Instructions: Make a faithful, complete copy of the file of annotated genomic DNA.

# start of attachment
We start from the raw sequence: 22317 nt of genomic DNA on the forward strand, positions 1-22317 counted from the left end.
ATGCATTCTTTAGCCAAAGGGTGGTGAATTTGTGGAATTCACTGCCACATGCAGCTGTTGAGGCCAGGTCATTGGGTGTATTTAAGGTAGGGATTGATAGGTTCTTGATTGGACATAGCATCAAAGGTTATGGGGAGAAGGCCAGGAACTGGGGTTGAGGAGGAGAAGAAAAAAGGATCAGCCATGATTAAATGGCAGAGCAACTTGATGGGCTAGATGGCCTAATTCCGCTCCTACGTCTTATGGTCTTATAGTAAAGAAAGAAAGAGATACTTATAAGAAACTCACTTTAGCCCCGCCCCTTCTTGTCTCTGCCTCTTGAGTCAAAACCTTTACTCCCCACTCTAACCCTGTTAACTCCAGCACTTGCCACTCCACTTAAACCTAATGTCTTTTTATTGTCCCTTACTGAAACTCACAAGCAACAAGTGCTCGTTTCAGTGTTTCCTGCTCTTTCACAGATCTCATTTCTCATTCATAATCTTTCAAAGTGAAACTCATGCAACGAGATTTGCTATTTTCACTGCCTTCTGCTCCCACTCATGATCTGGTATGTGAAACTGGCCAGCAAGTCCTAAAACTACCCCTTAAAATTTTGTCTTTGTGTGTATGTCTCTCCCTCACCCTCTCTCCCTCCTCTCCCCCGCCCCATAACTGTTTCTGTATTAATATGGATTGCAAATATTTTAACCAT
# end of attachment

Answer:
We start from the raw sequence: 22317 nt of genomic DNA on the forward strand, positions 1-22317 counted from the left end.
ATGCATTCTTTAGCCAAAGGGTGGTGAATTTGTGGAATTCACTGCCACATGCAGCTGTTGAGGCCAGGTCATTGGGTGTATTTAAGGTAGGGATTGATAGGTTCTTGATTGGACATAGCATCAAAGGTTATGGGGAGAAGGCCAGGAACTGGGGTTGAGGAGGAGAAGAAAAAAGGATCAGCCATGATTAAATGGCAGAGCAACTTGATGGGCTAGATGGCCTAATTCCGCTCCTACGTCTTATGGTCTTATAGTAAAGAAAGAAAGAGATACTTATAAGAAACTCACTTTAGCCCCGCCCCTTCTTGTCTCTGCCTCTTGAGTCAAAACCTTTACTCCCCACTCTAACCCTGTTAACTCCAGCACTTGCCACTCCACTTAAACCTAATGTCTTTTTATTGTCCCTTACTGAAACTCACAAGCAACAAGTGCTCGTTTCAGTGTTTCCTGCTCTTTCACAGATCTCATTTCTCATTCATAATCTTTCAAAGTGAAACTCATGCAACGAGATTTGCTATTTTCACTGCCTTCTGCTCCCACTCATGATCTGGTATGTGAAACTGGCCAGCAAGTCCTAAAACTACCCCTTAAAATTTTGTCTTTGTGTGTATGTCTCTCCCTCACCCTCTCTCCCTCCTCTCCCCCGCCCCATAACTGTTTCTGTATTAATATGGATTGCAAATATTTTAACCAT